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Re: [GENERAL] Newbee question "Types"

From: Josh Berkus <josh(at)agliodbs(dot)com>
To: Joe Tomcat <tomcat(at)mobile(dot)mp>
Cc: pgsql-novice(at)postgresql(dot)org
Subject: Re: [GENERAL] Newbee question "Types"
Date: 2002-12-06 01:48:13
Message-ID: 200212051748.13291.josh@agliodbs.com (view raw or flat)
Thread:
Lists: pgsql-generalpgsql-novice
Joe,

> > For a Postgres-native application, there is no reason to ever use CHAR.
> >  It does not perform any better, and can lead to significant annoyance.
> 
> That may be over-stating it.  CHAR allows a table designer to define a
> constraint on the field.  If you know that the area code is always three
> digits, CHAR(3) might make the most sense because it enforces the
> business rule in the table definition.  That is also a reason to use
> VARCHAR instead of TEXT: you can specify a limit on the length.  The
> more constrained data are, the more correct they probably will be.

Not really.  CHAR(3) does not enforce a 3-character value.  It just enforces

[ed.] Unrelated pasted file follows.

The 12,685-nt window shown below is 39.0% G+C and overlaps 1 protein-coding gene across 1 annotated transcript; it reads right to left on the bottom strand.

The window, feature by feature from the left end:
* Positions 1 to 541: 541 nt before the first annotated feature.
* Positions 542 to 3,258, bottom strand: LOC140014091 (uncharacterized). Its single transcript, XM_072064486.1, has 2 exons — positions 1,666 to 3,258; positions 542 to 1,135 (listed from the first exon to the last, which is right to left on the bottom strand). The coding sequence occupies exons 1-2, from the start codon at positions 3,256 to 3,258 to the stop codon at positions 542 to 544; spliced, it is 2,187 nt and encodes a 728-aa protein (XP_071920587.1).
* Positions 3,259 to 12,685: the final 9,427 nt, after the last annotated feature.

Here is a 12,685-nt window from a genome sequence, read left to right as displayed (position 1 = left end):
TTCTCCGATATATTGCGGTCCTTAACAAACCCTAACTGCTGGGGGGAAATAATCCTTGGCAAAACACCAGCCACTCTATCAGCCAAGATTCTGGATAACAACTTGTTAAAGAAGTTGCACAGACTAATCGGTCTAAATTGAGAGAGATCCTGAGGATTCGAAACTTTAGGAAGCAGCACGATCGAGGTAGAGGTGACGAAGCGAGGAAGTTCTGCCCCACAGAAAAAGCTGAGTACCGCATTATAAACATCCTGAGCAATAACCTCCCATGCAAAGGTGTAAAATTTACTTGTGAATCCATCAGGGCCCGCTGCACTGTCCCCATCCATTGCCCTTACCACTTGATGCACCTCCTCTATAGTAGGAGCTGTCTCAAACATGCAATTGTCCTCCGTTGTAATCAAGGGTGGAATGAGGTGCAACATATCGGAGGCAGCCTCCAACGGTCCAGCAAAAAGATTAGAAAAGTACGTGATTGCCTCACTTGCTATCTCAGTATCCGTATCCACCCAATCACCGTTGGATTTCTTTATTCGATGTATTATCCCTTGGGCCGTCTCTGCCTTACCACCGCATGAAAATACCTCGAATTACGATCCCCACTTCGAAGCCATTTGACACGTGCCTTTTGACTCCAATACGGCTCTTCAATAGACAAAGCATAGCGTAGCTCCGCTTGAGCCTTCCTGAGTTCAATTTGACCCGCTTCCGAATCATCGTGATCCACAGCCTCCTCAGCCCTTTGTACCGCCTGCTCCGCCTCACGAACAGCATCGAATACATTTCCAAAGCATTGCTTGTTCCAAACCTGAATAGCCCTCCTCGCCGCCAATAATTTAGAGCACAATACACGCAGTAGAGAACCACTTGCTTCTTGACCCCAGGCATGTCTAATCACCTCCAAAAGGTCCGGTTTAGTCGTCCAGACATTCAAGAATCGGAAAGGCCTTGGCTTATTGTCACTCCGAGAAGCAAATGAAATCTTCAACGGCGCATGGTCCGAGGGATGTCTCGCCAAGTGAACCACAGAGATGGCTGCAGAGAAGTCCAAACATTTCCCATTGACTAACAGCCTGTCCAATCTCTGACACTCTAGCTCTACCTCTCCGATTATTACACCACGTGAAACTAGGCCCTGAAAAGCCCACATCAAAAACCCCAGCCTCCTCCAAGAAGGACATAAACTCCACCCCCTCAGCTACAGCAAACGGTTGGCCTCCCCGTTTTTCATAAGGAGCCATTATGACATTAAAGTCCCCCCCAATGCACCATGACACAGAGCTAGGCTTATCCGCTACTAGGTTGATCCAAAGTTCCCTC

that characters which are not entered get filled with spaces.  For a real 
constraint, you would want something like:

three_code VARCHAR(3) not null,
CONSTRAINT cns_three_code CHECK (three_code ~ '[A-Z]{3}')

While you certainly *could* use CHAR for the above, it makes no difference 
whatsoever to Postgres; if the column *must* be exactly 3 characters, then 
Postgres will treat CHAR and VARCHAR exactly the same.

Come to think of it, the above declaration could just as easily be done with 
TEXT.   I tend to limit my use of TEXT because it gives ODBC fits.

Now, I can vaguely  imagine hypothetical situations where a developer would 
want '   ' instead of NULL for a character field.   However, I have never run 
across one in my application development, except for compatibility with 
legacy software.

-- 
-Josh Berkus
 Aglio Database Solutions
 San Francisco


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